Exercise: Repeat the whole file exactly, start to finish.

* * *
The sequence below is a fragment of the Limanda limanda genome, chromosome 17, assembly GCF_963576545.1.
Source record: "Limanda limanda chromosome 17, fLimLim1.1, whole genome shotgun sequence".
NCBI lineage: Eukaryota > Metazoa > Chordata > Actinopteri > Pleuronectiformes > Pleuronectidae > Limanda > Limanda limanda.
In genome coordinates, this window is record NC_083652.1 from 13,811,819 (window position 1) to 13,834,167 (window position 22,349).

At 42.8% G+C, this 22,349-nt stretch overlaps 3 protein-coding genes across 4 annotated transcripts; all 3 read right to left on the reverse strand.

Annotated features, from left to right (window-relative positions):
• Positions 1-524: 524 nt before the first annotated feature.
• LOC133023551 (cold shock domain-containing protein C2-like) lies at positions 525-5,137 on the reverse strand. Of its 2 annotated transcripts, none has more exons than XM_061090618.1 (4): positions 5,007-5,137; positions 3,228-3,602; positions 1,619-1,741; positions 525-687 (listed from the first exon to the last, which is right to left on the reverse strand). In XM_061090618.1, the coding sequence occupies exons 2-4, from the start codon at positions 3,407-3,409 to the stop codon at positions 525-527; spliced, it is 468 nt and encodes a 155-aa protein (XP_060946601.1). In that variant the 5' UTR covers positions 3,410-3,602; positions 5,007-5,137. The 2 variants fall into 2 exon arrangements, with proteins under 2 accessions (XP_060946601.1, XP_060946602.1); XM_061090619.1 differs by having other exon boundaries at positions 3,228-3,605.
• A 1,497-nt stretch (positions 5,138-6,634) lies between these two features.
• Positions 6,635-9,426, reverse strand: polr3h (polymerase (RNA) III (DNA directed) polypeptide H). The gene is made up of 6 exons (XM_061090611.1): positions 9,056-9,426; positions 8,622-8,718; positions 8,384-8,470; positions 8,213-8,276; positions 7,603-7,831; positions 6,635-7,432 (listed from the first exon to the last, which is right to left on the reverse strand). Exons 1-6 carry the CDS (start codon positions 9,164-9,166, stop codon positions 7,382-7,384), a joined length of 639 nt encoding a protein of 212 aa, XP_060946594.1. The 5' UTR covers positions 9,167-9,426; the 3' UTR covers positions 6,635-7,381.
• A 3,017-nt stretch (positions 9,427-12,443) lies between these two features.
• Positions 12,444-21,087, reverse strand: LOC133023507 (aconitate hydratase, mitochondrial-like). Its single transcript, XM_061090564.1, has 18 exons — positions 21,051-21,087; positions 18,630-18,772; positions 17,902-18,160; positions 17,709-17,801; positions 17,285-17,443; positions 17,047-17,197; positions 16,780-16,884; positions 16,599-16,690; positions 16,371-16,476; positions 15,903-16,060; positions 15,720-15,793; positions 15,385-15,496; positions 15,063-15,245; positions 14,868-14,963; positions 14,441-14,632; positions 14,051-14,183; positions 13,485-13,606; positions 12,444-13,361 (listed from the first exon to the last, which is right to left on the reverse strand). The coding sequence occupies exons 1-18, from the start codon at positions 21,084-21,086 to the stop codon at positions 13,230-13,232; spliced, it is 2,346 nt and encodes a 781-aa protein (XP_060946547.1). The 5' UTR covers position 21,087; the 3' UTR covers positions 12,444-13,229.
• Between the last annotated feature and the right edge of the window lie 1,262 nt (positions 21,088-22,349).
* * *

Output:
The sequence below is a fragment of the Limanda limanda genome, chromosome 17, assembly GCF_963576545.1.
Source record: "Limanda limanda chromosome 17, fLimLim1.1, whole genome shotgun sequence".
NCBI lineage: Eukaryota > Metazoa > Chordata > Actinopteri > Pleuronectiformes > Pleuronectidae > Limanda > Limanda limanda.
In genome coordinates, this window is record NC_083652.1 from 13,811,819 (window position 1) to 13,834,167 (window position 22,349).

At 42.8% G+C, this 22,349-nt stretch overlaps 3 protein-coding genes across 4 annotated transcripts; all 3 read right to left on the reverse strand.

Annotated features, from left to right (window-relative positions):
• Positions 1-524: 524 nt before the first annotated feature.
• LOC133023551 (cold shock domain-containing protein C2-like) lies at positions 525-5,137 on the reverse strand. Of its 2 annotated transcripts, none has more exons than XM_061090618.1 (4): positions 5,007-5,137; positions 3,228-3,602; positions 1,619-1,741; positions 525-687 (listed from the first exon to the last, which is right to left on the reverse strand). In XM_061090618.1, the coding sequence occupies exons 2-4, from the start codon at positions 3,407-3,409 to the stop codon at positions 525-527; spliced, it is 468 nt and encodes a 155-aa protein (XP_060946601.1). In that variant the 5' UTR covers positions 3,410-3,602; positions 5,007-5,137. The 2 variants fall into 2 exon arrangements, with proteins under 2 accessions (XP_060946601.1, XP_060946602.1); XM_061090619.1 differs by having other exon boundaries at positions 3,228-3,605.
• A 1,497-nt stretch (positions 5,138-6,634) lies between these two features.
• Positions 6,635-9,426, reverse strand: polr3h (polymerase (RNA) III (DNA directed) polypeptide H). The gene is made up of 6 exons (XM_061090611.1): positions 9,056-9,426; positions 8,622-8,718; positions 8,384-8,470; positions 8,213-8,276; positions 7,603-7,831; positions 6,635-7,432 (listed from the first exon to the last, which is right to left on the reverse strand). Exons 1-6 carry the CDS (start codon positions 9,164-9,166, stop codon positions 7,382-7,384), a joined length of 639 nt encoding a protein of 212 aa, XP_060946594.1. The 5' UTR covers positions 9,167-9,426; the 3' UTR covers positions 6,635-7,381.
• A 3,017-nt stretch (positions 9,427-12,443) lies between these two features.
• Positions 12,444-21,087, reverse strand: LOC133023507 (aconitate hydratase, mitochondrial-like). Its single transcript, XM_061090564.1, has 18 exons — positions 21,051-21,087; positions 18,630-18,772; positions 17,902-18,160; positions 17,709-17,801; positions 17,285-17,443; positions 17,047-17,197; positions 16,780-16,884; positions 16,599-16,690; positions 16,371-16,476; positions 15,903-16,060; positions 15,720-15,793; positions 15,385-15,496; positions 15,063-15,245; positions 14,868-14,963; positions 14,441-14,632; positions 14,051-14,183; positions 13,485-13,606; positions 12,444-13,361 (listed from the first exon to the last, which is right to left on the reverse strand). The coding sequence occupies exons 1-18, from the start codon at positions 21,084-21,086 to the stop codon at positions 13,230-13,232; spliced, it is 2,346 nt and encodes a 781-aa protein (XP_060946547.1). The 5' UTR covers position 21,087; the 3' UTR covers positions 12,444-13,229.
• Between the last annotated feature and the right edge of the window lie 1,262 nt (positions 21,088-22,349).